This article was originally published for Spacing’s Summer 2015 Issue available at Chapters.
After decades of City neglect and pressure for action from members of the Chinese community, the City of Edmonton is now developing a Chinatown Plan. This is much needed, given that the neighbourhood is home to Edmonton’s first commercial street and that the historical roots of Edmonton’s Chinese community have largely been ignored by surrounding community plans. However, planning the area will raise key questions and challenges that intersect with heritage, discrimination and poverty.
For instance, planners and architects alike hesitate at the notion of preserving buildings with imported and modified Chinese storefronts or architectural theming for the buildings and streetscape. Some argue that creating a Chinatown narrative in the landscape would be risky given the chance that Chinatown’s community might relocate – why promote a Chinatown aesthetic if the community may no longer be there? After all, the federal government demolished Edmonton’s century-old original Chinatown when it decided to build Canada Place. Incarnations of Edmonton’s Chinatown have migrated eastward and then northward.
Others may argue that modifying existing buildings to suit personal and cultural tastes is inauthentic and should not be considered heritage. But this has been a longstanding practice by the Chinese community, as many people were unable to afford to construct new buildings.
Yet the “inauthenticity” argument can be applied to other heritage districts like Old Strathcona, where regulations emphasize the retention and imitation of its Edwardian and Late-Victorian character and urban fabric. There, the built heritage is deemed worthy of preservation despite significant cultural changes in the area. Why do we value certain cultural landscapes but not others?
Regardless of its current location, the historic significance of Chinatown’s presence is very real. It serves as a longstanding testament to the resilience of the Chinese community in spite of racist policy, segregation and hardship. It would be a shame for such a landmark in the heart of Edmonton to disappear due to redevelopment or abandonment.
That said, change needs to be accommodated: it is a natural, ongoing process for all communities. Proponents of Chinatown preservation need to also recognize the multiple cultural influences layered in the landscape. Germans, Ukrainians, and Francophones have all previously settled along 97 Street, but they may not feel connected with the street in its current or proposed form. New Chinese migrants also may not feel represented, since they don’t necessarily share the same history as older generations. Additionally, there is a rich local Indigenous history, evident in the area’s original Cree street names such as Namayo or Kinistino. The community must ask itself, what does a welcoming multicultural and Indigenous landscape look like for a Chinatown? And can this be accomplished while achieving a unified sense of place?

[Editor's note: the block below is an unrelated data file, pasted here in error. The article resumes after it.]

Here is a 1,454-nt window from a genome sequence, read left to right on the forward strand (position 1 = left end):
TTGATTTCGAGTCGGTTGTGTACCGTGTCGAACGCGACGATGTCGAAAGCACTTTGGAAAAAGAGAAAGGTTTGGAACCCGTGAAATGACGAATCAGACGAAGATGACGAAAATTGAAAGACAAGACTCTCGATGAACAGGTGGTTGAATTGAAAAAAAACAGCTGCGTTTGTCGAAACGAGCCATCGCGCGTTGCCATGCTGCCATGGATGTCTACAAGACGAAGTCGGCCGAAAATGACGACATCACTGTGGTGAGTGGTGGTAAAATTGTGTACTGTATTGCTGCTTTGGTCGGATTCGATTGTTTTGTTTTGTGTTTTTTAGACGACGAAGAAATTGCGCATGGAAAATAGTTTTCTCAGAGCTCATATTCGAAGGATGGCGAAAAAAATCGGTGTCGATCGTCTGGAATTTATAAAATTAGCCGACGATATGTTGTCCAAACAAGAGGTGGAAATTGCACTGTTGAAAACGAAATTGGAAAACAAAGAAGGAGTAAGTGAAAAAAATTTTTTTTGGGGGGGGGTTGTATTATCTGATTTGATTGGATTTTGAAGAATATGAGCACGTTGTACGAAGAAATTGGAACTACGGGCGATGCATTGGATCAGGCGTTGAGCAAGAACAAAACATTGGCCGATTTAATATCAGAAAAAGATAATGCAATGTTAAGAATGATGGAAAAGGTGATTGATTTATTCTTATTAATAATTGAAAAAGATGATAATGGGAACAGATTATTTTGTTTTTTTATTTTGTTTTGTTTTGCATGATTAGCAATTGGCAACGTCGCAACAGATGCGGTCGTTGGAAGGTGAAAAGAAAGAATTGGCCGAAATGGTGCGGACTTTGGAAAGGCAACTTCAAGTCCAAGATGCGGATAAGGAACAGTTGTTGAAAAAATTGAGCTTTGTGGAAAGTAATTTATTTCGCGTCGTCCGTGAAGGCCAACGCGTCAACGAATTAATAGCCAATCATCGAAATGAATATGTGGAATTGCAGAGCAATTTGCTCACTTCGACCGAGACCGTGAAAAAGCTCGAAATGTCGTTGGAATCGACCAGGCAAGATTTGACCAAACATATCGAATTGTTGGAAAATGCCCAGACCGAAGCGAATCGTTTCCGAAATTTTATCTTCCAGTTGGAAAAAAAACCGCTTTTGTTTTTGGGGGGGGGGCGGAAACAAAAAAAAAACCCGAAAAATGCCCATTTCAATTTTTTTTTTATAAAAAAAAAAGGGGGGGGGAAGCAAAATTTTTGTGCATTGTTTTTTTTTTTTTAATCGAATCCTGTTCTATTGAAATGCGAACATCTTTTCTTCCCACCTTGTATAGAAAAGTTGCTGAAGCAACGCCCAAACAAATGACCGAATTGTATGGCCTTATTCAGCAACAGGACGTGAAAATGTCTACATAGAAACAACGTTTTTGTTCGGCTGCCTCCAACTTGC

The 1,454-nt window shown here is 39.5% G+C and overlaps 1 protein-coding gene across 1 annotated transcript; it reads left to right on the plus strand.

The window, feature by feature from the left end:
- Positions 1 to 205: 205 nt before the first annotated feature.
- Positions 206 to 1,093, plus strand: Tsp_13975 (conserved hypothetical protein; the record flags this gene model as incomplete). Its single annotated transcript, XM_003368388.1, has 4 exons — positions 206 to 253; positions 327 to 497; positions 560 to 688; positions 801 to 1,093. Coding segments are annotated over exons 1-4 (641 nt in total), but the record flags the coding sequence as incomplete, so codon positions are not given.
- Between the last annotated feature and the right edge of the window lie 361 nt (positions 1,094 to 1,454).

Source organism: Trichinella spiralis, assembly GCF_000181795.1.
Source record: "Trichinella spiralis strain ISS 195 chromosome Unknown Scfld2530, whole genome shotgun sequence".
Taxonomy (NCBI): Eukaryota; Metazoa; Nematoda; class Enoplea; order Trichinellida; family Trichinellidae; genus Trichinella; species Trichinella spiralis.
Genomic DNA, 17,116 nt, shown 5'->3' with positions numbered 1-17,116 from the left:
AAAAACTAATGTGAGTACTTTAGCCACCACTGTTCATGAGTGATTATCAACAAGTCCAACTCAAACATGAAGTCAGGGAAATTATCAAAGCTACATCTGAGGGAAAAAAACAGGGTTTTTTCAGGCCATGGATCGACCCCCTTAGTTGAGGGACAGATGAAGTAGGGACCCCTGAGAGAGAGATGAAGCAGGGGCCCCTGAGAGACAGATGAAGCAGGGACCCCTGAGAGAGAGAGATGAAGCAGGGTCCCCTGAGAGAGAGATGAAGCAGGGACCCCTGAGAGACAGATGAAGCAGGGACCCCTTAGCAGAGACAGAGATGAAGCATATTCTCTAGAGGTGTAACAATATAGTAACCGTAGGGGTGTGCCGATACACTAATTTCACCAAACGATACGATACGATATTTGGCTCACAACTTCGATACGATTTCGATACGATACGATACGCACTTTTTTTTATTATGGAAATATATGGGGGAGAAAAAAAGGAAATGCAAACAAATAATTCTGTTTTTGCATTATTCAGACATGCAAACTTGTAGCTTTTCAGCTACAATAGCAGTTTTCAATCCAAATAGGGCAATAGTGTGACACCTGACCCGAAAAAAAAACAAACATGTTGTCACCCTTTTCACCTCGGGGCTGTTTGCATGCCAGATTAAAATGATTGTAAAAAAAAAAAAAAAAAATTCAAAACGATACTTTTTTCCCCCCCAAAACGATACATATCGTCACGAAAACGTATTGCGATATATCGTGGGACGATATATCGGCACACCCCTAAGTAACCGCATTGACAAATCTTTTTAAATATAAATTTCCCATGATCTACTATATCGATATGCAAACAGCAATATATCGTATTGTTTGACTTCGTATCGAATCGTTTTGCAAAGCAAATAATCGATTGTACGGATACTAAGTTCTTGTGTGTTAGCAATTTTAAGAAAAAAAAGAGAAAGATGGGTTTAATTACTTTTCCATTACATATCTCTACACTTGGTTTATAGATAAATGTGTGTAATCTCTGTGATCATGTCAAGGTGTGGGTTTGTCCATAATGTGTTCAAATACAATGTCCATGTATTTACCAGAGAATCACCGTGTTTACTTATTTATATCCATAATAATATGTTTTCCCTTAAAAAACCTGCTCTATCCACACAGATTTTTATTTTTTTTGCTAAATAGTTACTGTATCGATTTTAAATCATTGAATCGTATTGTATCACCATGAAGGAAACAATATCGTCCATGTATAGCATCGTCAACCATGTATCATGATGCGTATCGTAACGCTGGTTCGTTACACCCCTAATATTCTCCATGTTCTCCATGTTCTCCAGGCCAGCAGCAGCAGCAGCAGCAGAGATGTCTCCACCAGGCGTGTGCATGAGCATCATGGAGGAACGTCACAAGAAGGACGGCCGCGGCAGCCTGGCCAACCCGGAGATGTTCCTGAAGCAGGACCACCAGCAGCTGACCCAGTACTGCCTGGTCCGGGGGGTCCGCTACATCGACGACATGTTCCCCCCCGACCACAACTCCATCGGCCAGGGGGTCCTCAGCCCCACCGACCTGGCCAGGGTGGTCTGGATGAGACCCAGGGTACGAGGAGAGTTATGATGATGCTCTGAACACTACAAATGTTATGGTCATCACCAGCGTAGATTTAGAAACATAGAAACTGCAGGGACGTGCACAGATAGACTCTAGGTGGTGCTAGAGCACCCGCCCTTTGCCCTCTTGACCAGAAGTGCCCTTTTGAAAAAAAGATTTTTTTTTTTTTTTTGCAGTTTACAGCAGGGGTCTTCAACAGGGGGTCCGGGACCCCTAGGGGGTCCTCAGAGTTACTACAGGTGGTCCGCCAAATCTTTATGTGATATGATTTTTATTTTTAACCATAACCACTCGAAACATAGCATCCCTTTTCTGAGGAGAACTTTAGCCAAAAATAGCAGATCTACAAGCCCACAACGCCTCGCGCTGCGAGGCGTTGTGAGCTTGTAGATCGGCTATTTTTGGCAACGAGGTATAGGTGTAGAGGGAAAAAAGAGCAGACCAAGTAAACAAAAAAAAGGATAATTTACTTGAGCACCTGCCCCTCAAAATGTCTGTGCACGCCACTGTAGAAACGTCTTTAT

There are similar debates on the future of Vancouver’s Chinatown regarding the accommodation for change and emphasis on its Chinese character. Even if much of the physical heritage has been preserved and recognized, the sense of cultural heritage in the neighbourhood has been a hot topic of concern. Unfortunately, much of the discussion by planners and architects has fixated on physical elements, rather than discussing the activities and services in public spaces and buildings. Furthermore, since many of the typically, low-income businesses and senior residents rely on cheap rents in order to stay in Chinatown, redevelopment in Vancouver has posed a significant threat to the identity of the area because new businesses are not necessarily inclusive to all income groups. In light of recent investments around the Quarters and Chinatown South, these concerns will likely also arise in Edmonton.
Both the Chinatown community and its planners will need to enter into a thorough discussion in order to successfully achieve and implement a community plan. While there are no clear answers to these challenges, intercultural dialogue and engagement with younger generations who will inherit the neighbourhood are critical opportunities to set the stage right to address old arguments. Seeking similarities among these groups can help unite people in pushing for a true identity for Edmonton’s Chinatown.